Linden (or Limeflower, Tilia sp.) is a common tree planted around many cities. It's the one that makes cars sticky with the dripping nectar from their flowers, and when in full bloom the rich honey scent will attract every bee from miles around to drunkenly sip from its cups. Linden tree was once one of the most common native trees in the ancient forests of Britain and the bark makes a useful rope once used in shipmaking. It is a great tree to know for bushcraft for its twine and edible leaves(best in early spring when tender and succulent). Because it is a tree, it is almost impossible to over-harvest the blossoms and so makes a nice, abundant, sustainable edible & medicinal for you to stock up on for the rest of the year. Uses Linden is a relaxer. It also very tasty. Strong infusions of the blossom make a lovely drink and is used by herbalists for those suffering from stress, particularly if associated with insomnia or heart palpitations, and Maude Grieve in her 193

Herbs that can help your liver

Many proponents of herbal medicine suggest using herbs to enhance the health of your liver, an organ responsible for clearing toxins from your body. Indeed, some research shows that certain herbs may help fight liver disorders like cirrhosis (scarring of the liver) or infections like hepatitis B and hepatitis C (viruses known to cause inflammation in the liver).  Here's a look at several herbs that show promise as a natural means of boosting liver health. Milk Thistle  Analyzing five clinical trials (with a total of 602 cirrhosis patients), researchers determined that treatment with milk thistle could lead to a significant reduction in liver-related mortality. In a research review published in 2005, scientists looked at several clinical trials testing the use of milk thistle in the treatment of hepatitis C and hepatitis B.3 Although the review's authors found no evidence that milk thistle can help clear any type of hepatitis virus from the body, some research sug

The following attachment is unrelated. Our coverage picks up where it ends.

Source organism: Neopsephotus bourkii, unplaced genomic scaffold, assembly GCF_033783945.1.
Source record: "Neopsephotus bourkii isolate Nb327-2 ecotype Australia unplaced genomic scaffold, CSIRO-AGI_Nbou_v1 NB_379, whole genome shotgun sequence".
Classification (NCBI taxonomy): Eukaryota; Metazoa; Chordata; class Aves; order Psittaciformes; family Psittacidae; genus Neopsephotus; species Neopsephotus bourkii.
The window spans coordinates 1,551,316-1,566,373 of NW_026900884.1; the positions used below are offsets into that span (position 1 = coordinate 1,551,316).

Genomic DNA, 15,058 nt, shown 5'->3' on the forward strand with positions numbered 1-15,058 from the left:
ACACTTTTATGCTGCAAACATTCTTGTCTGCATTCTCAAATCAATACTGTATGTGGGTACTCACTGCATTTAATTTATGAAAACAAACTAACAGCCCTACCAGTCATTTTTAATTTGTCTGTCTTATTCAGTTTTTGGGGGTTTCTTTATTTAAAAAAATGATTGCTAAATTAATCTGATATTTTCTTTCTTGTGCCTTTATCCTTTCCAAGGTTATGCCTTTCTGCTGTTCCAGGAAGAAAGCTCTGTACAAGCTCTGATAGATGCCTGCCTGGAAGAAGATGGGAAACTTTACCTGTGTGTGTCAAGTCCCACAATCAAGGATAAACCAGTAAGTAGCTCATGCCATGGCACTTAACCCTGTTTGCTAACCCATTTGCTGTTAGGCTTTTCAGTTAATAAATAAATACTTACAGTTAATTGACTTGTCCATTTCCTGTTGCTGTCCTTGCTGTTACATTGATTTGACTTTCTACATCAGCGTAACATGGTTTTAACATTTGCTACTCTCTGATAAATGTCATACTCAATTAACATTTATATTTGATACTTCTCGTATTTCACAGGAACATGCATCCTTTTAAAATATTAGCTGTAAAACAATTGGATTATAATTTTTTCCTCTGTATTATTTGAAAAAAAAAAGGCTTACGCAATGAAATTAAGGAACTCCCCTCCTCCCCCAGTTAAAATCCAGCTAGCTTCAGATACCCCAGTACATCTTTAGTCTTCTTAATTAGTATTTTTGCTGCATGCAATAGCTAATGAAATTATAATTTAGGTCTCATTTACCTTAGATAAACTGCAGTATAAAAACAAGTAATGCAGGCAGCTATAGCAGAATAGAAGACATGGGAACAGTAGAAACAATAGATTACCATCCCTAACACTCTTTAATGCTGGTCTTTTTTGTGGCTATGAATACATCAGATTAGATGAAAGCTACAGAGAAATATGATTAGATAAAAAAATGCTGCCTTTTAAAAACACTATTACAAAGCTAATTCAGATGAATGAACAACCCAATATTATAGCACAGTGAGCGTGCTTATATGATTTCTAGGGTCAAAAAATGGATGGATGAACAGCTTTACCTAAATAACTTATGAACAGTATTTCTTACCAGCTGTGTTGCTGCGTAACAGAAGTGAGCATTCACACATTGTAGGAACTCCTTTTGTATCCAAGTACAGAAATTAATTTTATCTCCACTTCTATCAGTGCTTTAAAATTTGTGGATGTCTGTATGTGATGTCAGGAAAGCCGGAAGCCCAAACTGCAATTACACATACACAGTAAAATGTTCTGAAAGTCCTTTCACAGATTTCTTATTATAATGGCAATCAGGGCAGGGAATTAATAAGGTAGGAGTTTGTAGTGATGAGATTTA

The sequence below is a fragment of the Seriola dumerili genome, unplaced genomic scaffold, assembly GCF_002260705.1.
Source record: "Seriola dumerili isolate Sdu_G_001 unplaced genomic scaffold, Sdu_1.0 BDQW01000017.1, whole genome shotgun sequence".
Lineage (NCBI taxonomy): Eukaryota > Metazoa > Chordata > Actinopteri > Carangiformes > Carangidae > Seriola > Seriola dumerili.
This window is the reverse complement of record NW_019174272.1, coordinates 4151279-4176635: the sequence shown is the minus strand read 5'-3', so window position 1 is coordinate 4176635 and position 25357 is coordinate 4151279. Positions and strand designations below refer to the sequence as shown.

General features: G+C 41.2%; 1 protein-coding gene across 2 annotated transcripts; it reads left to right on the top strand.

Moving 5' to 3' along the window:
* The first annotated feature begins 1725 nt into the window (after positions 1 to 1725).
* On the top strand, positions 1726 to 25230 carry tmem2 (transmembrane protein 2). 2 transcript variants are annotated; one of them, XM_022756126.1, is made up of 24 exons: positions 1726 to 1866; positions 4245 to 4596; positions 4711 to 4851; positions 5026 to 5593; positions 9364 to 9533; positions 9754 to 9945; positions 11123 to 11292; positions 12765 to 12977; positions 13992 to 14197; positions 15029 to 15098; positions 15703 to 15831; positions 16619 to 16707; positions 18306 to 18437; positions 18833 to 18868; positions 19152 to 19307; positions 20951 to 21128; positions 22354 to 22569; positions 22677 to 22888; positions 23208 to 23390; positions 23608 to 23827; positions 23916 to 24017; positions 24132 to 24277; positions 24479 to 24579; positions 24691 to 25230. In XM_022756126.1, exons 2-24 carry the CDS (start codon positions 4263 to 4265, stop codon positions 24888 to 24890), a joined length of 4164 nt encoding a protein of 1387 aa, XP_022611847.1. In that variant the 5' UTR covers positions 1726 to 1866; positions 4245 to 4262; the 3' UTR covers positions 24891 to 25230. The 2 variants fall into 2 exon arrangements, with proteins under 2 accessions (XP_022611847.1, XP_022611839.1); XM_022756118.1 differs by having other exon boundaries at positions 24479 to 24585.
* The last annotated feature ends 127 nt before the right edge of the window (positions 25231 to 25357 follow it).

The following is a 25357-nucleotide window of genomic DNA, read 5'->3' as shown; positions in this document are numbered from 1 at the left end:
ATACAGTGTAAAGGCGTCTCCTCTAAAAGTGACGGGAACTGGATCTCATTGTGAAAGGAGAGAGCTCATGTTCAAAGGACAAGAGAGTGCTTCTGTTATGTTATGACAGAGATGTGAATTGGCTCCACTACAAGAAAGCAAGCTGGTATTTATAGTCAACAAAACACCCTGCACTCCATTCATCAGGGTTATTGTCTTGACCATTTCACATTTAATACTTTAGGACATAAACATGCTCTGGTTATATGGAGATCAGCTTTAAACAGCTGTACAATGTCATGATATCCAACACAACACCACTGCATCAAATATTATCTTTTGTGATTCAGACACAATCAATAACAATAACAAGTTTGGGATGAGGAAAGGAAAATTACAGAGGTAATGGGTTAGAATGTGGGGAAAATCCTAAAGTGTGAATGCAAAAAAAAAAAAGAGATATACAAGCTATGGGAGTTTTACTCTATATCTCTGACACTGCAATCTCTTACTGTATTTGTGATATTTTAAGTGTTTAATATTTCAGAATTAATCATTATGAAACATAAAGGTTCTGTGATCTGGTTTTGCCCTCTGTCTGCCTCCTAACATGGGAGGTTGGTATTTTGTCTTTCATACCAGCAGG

FEELING DEPRESSED, ANXIOUS OR STRESSED? TRY MOOD-BOOSTING AROMATHERAPY WHEN YOU’RE FEELING DOWN. 1 in 4 have mental health issues In 2002, researchers reported in the Japanese Journal of Pharmacology that the simple act of inhaling Patchouli oil reduced anxiety by 40%1. Considering that even before the pandemic 1 in 4 people in the UK experienced some type of mental health problem in 20174, aromatherapy begs to be at the forefront of our wellbeing arsenal. With the UK standing below average for mental wellbeing, ranking 20th of 27 countries in the EU in 20123, and the number of antidepressants dispensed in England more than doubling in the last decade4, it would be wise to investigate alternative strategies. We need healthy, non-pharmaceutical options to help us cope with daily stress, anxiety, depression and problems sleeping. Incorporating aromatherapy into basic daily rituals, like moisturizing  or wearing deodorant , is so easy and may also be an effective alternative.